Believe it or not, I have been called a heretic many times. The charges vary. One time it was simply because I did not believe someone else was a heretic! (In this case, I think it was Rick Warren). Don’t worry too much. I have about twelve more layers of skin than I used to have. Whether it has been my view of Bible, the Trinity, my stance on Roman Catholics and their eternal destiny, or my understanding of Christian freedom, I get in trouble with someone. To someone, I am always a heretic. Don’t get smug. So are you! Sometimes it will be because people think you are too liberal. Sometimes they will think you are too conservative. I have even had my orthodoxy questioned because of my sympathy for those who doubt their faith. There are always going to be people to the left of you and to the right of you. There are always going to be those people who think your beliefs and teachings are destructive. There are always going to be people who believe you are doing more harm than good. There are always going to be people who think you are a heretic.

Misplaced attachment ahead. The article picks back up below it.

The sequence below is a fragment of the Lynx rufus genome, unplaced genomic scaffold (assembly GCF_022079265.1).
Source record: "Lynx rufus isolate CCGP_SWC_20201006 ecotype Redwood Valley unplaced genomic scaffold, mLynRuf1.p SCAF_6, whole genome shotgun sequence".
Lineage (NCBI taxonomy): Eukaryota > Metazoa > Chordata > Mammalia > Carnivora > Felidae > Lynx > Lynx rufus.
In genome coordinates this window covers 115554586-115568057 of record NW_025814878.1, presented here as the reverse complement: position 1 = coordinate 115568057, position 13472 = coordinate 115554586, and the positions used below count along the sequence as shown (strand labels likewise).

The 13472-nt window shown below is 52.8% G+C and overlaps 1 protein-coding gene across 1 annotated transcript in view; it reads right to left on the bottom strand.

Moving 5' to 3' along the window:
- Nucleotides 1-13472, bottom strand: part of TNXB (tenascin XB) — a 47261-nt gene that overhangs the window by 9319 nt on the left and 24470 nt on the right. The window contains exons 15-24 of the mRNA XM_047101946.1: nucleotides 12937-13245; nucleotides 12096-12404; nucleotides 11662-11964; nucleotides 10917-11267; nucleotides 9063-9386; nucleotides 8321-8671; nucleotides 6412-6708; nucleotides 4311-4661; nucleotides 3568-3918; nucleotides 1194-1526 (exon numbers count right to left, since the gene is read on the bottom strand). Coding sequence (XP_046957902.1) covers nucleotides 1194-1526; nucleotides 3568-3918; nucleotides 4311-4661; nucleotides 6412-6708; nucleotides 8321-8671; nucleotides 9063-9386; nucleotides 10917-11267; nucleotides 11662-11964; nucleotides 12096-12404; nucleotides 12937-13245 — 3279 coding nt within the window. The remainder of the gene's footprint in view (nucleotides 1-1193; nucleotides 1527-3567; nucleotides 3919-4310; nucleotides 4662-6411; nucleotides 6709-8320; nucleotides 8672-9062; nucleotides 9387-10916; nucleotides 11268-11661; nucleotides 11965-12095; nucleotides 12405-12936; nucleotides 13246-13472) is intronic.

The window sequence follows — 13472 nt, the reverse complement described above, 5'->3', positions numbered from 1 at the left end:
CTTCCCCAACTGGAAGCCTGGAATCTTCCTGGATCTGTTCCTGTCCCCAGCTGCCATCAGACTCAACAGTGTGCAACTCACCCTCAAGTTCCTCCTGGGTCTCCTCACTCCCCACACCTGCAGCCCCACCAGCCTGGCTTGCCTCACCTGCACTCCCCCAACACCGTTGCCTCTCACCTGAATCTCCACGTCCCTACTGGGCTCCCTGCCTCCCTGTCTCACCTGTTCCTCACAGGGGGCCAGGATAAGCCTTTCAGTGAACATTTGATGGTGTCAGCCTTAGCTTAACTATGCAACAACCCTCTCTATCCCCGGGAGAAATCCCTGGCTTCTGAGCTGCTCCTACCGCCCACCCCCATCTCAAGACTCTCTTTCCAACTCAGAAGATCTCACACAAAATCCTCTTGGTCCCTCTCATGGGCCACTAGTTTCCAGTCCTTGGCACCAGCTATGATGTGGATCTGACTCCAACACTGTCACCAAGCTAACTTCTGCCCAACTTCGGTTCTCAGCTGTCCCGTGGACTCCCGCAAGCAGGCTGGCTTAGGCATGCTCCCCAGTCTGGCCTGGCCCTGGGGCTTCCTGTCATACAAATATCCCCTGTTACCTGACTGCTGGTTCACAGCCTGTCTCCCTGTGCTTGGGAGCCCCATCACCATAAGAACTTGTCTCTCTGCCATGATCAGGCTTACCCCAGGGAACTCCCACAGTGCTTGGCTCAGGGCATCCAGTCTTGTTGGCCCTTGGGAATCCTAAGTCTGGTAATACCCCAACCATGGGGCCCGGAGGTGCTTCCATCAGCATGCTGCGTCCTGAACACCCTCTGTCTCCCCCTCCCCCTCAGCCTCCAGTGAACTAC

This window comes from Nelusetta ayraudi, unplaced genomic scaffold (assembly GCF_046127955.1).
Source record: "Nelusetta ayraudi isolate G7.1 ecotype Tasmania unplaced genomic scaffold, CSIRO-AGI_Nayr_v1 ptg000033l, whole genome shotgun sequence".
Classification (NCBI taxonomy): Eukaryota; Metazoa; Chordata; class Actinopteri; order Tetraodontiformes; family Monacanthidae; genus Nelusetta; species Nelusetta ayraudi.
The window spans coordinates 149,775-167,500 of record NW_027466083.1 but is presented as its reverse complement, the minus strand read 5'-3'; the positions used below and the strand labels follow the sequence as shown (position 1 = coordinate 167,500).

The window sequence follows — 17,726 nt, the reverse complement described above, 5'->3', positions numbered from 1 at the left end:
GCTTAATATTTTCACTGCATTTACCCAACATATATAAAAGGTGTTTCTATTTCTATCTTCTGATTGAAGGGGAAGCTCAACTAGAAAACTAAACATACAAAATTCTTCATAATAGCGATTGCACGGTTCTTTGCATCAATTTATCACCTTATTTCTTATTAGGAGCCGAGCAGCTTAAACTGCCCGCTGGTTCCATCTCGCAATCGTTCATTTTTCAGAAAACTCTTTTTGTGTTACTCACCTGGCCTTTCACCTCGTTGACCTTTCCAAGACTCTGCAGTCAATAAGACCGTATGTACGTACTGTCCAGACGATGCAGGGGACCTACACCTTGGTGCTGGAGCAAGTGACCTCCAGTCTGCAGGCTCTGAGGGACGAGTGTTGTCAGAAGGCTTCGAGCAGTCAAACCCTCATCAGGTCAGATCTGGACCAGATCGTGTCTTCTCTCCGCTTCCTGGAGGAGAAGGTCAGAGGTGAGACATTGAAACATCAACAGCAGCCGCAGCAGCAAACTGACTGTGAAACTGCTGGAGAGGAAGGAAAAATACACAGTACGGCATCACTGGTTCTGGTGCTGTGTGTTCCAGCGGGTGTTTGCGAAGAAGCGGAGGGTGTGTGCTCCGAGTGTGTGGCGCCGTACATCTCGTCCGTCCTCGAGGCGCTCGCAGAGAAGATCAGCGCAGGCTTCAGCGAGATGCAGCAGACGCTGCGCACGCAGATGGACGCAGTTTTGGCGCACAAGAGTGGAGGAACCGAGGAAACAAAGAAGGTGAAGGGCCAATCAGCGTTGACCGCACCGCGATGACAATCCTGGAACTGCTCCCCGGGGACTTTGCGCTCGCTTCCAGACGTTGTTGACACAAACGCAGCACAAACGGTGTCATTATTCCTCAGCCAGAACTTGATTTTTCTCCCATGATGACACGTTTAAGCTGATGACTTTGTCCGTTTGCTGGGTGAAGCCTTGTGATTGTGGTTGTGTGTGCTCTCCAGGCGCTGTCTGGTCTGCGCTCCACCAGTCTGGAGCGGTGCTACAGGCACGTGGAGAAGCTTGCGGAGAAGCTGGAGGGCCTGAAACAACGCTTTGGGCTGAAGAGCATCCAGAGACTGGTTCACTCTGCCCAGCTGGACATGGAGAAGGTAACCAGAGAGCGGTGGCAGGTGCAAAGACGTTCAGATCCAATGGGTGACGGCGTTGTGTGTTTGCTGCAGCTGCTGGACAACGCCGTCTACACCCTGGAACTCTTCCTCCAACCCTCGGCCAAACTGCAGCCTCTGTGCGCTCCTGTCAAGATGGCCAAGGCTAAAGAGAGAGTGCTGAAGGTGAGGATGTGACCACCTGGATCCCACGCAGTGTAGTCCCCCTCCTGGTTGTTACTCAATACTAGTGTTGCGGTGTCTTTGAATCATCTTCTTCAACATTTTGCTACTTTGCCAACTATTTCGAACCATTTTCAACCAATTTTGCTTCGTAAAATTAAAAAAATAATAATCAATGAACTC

But here is my question today: How does one determine if someone is a heretic? What is a heretic anyway? And, most importantly, can a heretic be saved?

The word “heretic” comes from the Greek hairetikos. It speaks of causing divisions. It is used in Titus 3:10 for those who divisively fracture the church. Throughout church history, it became a word used to describe those who divided the church due to doctrinal departures.

Here is a definition of heretic/heresy that I have used elsewhere: “A taught opinion, belief, or doctrine that is in variance to an established cardinal Christian belief. In Christianity, a heresy can have a historic value (more serious) or traditional value (less serious). In other words, a belief can be considered heretical to Baptists (e.g. paedeobaptism), but it is not heretical in the historic sense. To be a historic heresy, it would have to be in variance to that which has been believed by the majority of Christians of all places and all times and touch on a cardinal issue (e.g. the deity of Christ).”